The state Assembly will now be led with a Southern twang, after Appalachian-born
In an afternoon ceremony in the Assembly chambers, complete with a gospel choir, she was sworn in by Rep.
Atkins replaces John A. Pérez (D-Los Angeles), a forceful former labor organizer who has been speaker since 2010 and, facing term limits this year, is running for state controller.
Saying her goal was to "ensure the California dream is alive and well," Atkins laid out an agenda focused on building affordable housing, increasing enrollment in the state's higher education systems and restoring more services cut during the state's recent budget woes.
Before being sworn in, Atkins was praised by colleagues who took turns lauding her compassion — rooted in a hardscrabble upbringing — and an even-keeled approach to politics.
"Ms. Atkins' leadership is rooted in a deep empathy for those who have the least and understands that politics and policies are a means to an end," Assemblyman Jimmy Gomez (D-Echo Park) said. "I have no doubt that Ms. Atkins will be a speaker for all of California … because her story is our story."
Her goals as speaker will be squeezed into a truncated time frame; her tenure will be capped by term limits in 2016. And she will have to shepherd a large and ideologically diverse Democratic caucus, many of whose members are first-term lawmakers.
But she brings a measure of continuity to the Assembly. She had been Pérez's top deputy, Assembly majority floor leader, for the last two years.
Assemblywoman Susan Talamantes Eggman (D-Stockton) said Atkins offers steadiness and sensibility as budget negotiations begin in earnest and scores of bills move through the Legislature.
"I don't think she's going to do anything rash that's going to upset the house during this critical time," Eggman said. "Toni is one that has been a lot more substance than flash, and sometimes people can underestimate that."
Atkins hails from southwestern Virginia, daughter of a coal miner father and seamstress mother. It was a strapped upbringing, in a family with no health insurance and, in her early years, a home with no indoor plumbing.
Cobbling together grants, scholarships and loans, she graduated with a degree in political science from Emory & Henry College in Virginia. She then headed west to San Diego, where she worked in community health clinics before crossing over to politics. She served eight years on San Diego's City Council and was elected to the Assembly in 2010.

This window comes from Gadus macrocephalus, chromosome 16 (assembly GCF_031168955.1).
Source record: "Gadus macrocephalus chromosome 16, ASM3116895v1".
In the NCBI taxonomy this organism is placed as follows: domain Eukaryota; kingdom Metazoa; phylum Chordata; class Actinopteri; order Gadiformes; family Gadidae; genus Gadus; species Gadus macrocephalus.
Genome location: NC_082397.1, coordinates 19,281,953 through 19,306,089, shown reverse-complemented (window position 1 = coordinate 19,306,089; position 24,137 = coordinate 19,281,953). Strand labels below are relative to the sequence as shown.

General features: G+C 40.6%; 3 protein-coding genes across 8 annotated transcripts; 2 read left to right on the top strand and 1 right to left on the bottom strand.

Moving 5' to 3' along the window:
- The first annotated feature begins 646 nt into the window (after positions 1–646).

Atkins is the first San Diegan, and the first lesbian, to be speaker, succeeding the first openly gay lawmaker — Pérez — to hold the post.
In a state where voters just six years ago approved an initiative banning gay marriage, which was later overturned by the courts, that's "a big deal symbolically," San Jose State political scientist Larry Gerston said.
Eggman described Atkins as having "gentle Southern charm," a trait also noted by Assembly Republican leader Connie Conway of Tulare.
While Pérez had a "commanding presence," Conway said, the new speaker had "more of a welcoming presence."
Pérez cautioned those who would mistake Atkins' affability for weakness.
"It's often true of women leaders — people mistake difference in tone for difference in strength," Pérez said. "She may have sometimes a soft tone, but she is not a soft leader."
The two speakers were sworn in under vastly different circumstances. In November 2010, seven months after Pérez was inaugurated, the state was facing a $24.5-billion budget deficit. Now the state's finances have stabilized and officials have predicted a multibillion-dollar surplus.
Assemblywoman Nancy Skinner (D-Berkeley) said lawmakers under Pérez's leadership deserve some credit for the turnaround. And she said voters' approval was evident when the Democrats gained seats in the Assembly in the 2010 elections and again in 2012, when voters handed them a powerful two-thirds majority.
Pérez "is a brilliant campaign tactician and strategist," Skinner said. "But it was also because what we were doing resonated, or the voters wouldn't have gone in that direction."
The Democrats' overwhelming dominance means that pitched political and policy battles are sometimes waged between members of the same party.
"We have a huge tent, which is exciting," Assemblyman Phil Ting (D-San Francisco) said. "It also means we have a lot of differences of opinion."
More than half of the Democratic caucus are freshmen, elected under new, expanded term limits under which they can serve up to 12 years. Several first-year lawmakers had vied for the leadership post against Atkins, who can be a bridge from the old term limits to the new.
"She had been through some of the tough fiscal challenges of the state. The new freshman class had not," Assemblyman Chris Holden (D-Pasadena) said. "It's a good opportunity for us to learn from someone like her."